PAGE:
FDA in bid to support nano-sized feed innovation

By Jane Byrne contact

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Related tags: Nanotechnology

FDA in bid to support nano-sized feed innovation
New guidelines on feed nanomaterials from the US regulator could spur the development of products to boost animal weight gain, bind toxins or make feed easier to digest.

Last week saw the US Food and Drug Administration (FDA) release draft guidance​ on the use of nanotechnology in livestock diets.

The FDA told us the recommendations take into account the latest scientific information available.

"As the field of nanotechnology advances, we anticipate that manufacturers will likely want to use nanomaterials in food for animals and, by issuing this draft guidance, FDA wants to help them identify and understand potential issues related to the safety and regulatory status of food for animals containing nanomaterials or otherwise involving the application of nanotechnology,"​ said Jeff Ventura, a communications spokesperson for the regulator.

Research and development on nanoscale-science (particles of 1-100 nanometer) has been growing worldwide but there are relatively few commercialized applications.

Nanosized additives already produced or currently under development for animal feed include nanomaterials that can bind and remove toxins or pathogens or ones that can improve nutrient uptake.

“We are taking a prudent scientific approach to assess each product on its own merits and are not making broad, general assumptions about the safety of nanotechnology products,"​ said FDA Commissioner Margaret Hamburg.

Pre-consultation with FDA

Feed additive makers and pharmaceutical companies are encouraged to consult with the FDA early on in the product development process “so that a determination can be made as to whether your animal food product involves the application of nanotechnology and so that any questions related to safety and regulatory status can be appropriately addressed.”

The agency cautions that materials manipulated on the nanoscale level through the use of nanotechnology may have different biodistribution, biocompatibility, or toxicity than that seen in the larger-scale version: 

“Two animal food ingredients of the same chemical composition, but of different particle size, shape, or other morphological feature, may exhibit different physicochemical properties. For example, some tea polyphenols are anti-oxidants in their bulk form, but the same tea polyphenols are pro-oxidants in their nanoscale form."

The FDA is seeking industry comment on the draft guidelines from now until mid-September.

Feed nanomaterial research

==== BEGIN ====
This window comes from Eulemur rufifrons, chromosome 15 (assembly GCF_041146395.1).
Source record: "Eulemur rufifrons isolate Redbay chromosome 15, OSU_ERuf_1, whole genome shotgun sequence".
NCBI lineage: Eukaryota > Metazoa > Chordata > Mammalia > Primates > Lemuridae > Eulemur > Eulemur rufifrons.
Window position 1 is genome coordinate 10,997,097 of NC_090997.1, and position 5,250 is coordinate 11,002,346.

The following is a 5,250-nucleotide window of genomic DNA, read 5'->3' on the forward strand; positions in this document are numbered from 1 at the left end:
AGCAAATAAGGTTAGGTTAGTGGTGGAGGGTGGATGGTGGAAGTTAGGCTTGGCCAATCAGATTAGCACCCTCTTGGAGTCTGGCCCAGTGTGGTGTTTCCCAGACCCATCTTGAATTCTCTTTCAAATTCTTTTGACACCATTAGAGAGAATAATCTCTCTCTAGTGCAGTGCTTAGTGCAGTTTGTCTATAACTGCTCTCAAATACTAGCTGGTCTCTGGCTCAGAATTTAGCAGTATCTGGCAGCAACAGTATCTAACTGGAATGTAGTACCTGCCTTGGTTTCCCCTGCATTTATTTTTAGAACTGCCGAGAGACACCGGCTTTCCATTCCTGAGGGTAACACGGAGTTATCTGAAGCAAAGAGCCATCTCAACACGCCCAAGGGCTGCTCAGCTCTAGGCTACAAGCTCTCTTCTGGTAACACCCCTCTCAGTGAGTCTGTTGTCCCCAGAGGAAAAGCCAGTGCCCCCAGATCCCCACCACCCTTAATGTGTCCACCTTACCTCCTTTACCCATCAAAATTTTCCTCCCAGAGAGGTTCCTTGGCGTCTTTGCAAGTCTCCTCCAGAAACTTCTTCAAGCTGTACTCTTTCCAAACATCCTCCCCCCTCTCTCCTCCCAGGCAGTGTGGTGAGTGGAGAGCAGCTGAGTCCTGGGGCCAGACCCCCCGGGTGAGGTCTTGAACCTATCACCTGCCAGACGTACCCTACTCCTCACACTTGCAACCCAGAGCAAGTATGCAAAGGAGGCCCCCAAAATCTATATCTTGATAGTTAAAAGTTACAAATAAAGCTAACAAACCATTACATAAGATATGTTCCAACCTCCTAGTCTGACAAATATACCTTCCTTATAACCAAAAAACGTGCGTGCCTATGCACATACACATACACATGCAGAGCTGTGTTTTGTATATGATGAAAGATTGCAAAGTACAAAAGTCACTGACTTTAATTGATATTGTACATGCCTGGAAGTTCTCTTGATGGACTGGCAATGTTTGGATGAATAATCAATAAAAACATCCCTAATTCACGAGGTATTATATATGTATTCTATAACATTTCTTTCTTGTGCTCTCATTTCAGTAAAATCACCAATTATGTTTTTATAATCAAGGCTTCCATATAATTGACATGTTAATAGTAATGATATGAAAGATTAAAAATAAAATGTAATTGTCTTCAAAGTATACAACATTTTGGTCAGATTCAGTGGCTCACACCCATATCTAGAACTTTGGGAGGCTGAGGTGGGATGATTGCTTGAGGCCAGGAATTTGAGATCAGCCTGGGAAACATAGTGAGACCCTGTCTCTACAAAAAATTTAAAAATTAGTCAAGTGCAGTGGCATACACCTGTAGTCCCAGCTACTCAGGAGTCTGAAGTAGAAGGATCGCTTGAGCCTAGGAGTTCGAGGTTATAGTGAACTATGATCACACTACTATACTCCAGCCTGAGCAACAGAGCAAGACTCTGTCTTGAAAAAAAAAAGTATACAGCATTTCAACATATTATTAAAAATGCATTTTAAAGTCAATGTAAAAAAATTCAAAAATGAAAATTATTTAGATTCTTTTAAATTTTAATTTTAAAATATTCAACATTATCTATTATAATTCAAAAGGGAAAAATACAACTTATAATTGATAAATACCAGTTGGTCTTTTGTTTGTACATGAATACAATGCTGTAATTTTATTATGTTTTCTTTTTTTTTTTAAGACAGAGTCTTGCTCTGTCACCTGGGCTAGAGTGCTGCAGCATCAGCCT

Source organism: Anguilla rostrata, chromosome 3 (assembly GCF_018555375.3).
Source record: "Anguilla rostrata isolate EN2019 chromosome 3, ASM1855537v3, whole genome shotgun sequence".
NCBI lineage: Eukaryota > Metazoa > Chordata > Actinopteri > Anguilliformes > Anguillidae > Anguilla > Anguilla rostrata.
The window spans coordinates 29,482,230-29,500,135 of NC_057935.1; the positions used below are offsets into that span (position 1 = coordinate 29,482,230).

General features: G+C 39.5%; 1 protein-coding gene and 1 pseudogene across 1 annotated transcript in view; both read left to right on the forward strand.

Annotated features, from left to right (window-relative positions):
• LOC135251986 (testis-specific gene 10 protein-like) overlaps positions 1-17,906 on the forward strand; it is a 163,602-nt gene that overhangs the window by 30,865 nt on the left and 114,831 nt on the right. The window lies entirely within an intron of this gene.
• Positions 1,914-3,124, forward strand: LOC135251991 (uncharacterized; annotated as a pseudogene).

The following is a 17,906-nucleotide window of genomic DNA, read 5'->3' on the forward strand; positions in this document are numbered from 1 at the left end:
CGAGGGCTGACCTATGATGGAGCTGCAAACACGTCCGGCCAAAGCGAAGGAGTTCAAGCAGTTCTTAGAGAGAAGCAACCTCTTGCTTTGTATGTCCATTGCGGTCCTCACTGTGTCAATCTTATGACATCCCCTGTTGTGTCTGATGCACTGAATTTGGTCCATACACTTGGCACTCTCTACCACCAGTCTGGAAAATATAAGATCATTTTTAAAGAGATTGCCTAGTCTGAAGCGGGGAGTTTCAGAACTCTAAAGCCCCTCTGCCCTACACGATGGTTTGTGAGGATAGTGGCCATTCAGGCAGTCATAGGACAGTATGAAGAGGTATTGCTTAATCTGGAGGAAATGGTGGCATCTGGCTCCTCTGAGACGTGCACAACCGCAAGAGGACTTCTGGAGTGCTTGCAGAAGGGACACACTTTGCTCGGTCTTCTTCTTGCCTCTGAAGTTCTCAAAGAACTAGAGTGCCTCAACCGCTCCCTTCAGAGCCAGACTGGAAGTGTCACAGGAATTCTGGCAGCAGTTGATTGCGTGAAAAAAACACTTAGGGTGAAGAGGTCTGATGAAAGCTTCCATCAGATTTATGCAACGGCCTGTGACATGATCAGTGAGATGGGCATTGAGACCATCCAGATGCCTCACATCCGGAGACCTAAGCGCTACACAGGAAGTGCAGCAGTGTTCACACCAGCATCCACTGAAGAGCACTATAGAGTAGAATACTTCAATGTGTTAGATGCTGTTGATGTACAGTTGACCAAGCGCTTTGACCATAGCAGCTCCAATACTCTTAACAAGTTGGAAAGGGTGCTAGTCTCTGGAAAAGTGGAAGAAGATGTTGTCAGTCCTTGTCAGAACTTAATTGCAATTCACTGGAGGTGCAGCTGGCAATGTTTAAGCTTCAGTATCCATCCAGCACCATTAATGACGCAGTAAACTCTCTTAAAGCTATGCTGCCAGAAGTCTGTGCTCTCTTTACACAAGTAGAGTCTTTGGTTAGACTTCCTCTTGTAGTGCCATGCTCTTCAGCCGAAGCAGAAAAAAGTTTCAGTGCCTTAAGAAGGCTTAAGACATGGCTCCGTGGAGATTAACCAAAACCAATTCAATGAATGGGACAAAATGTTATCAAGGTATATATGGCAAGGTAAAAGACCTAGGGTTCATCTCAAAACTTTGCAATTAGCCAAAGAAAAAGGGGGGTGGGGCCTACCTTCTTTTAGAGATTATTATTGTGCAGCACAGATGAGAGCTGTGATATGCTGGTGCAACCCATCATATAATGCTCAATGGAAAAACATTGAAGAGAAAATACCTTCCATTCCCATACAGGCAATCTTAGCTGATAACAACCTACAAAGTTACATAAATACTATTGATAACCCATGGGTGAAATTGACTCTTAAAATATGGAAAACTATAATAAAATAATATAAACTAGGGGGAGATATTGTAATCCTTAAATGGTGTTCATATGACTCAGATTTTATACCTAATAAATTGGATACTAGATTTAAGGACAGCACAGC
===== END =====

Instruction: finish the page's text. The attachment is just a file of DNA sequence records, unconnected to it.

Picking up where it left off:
A study in Livestock Science​ in March this year indicated that supplementation of the diets of pigs with chromium-loaded chitosan nanoparticles had beneficial effects on growth, carcass characteristics, and pork quality, and positively affected lipid catabolism in finishing pigs.

And research published in the December 2012 edition of the journal, Biological Trace Element Research​, showed nano-selenium (NS) in sheep diets improved ruminal fermentation and feed conversion efficiency.

Antibiotic alternatives

Nanoparticles in feed could provide an alternative to non-therapeutic uses of antibiotics such as tetracyclines, penicillin, macrolides, and lincomycin in poultry production, said Professor Jennifer Kuzma, in a 2010 meta-analysis of nanotechnology applications in animal production in Livestock Science​.

She referenced a research project looking at the use of a polystyrene (PS) base, polyethylene gycol (PEG) linker, and mannose targeting-biomolecule to bind the pathogens in the gut of livestock to prevent colonization and growth.

Health risks of PS-PEG nanoparticles, noted Kuzma, have been previously investigated and in one toxicological study with mannose-linked PS-PEG nanoparticles, low level toxic effects to human colon fibroblasts were observed.

However, overall, PEG has a low degree of immunogenicity and antigenicity and is essentially chemically inert, and no effects were observed for other cell types and tissues, she said.

She advocates the need for more detailed studies to determine if and where the particles accumulate in animal tissue, the impacts on meat and poultry products, and environmental exposure and effects from animal wastes containing the particles.

Feed contaminant detection

Kuzma, based at the Humphrey Institute of Public Affairs in the US, also reviewed research involving the use of nanoparticles for rapid identification of foreign compounds in feed.

Europium nanoparticles are used to detect enzymes, such as hydrolases and epoxidases that degrade foreign, toxic compounds common in feed.

Europium emits light at a very specific wavelength when excited and improves the sensitivity of biochemical assays, and could be used to develop rapid assays at higher sensitivity, lower cost and improved ease of use, said the researcher.

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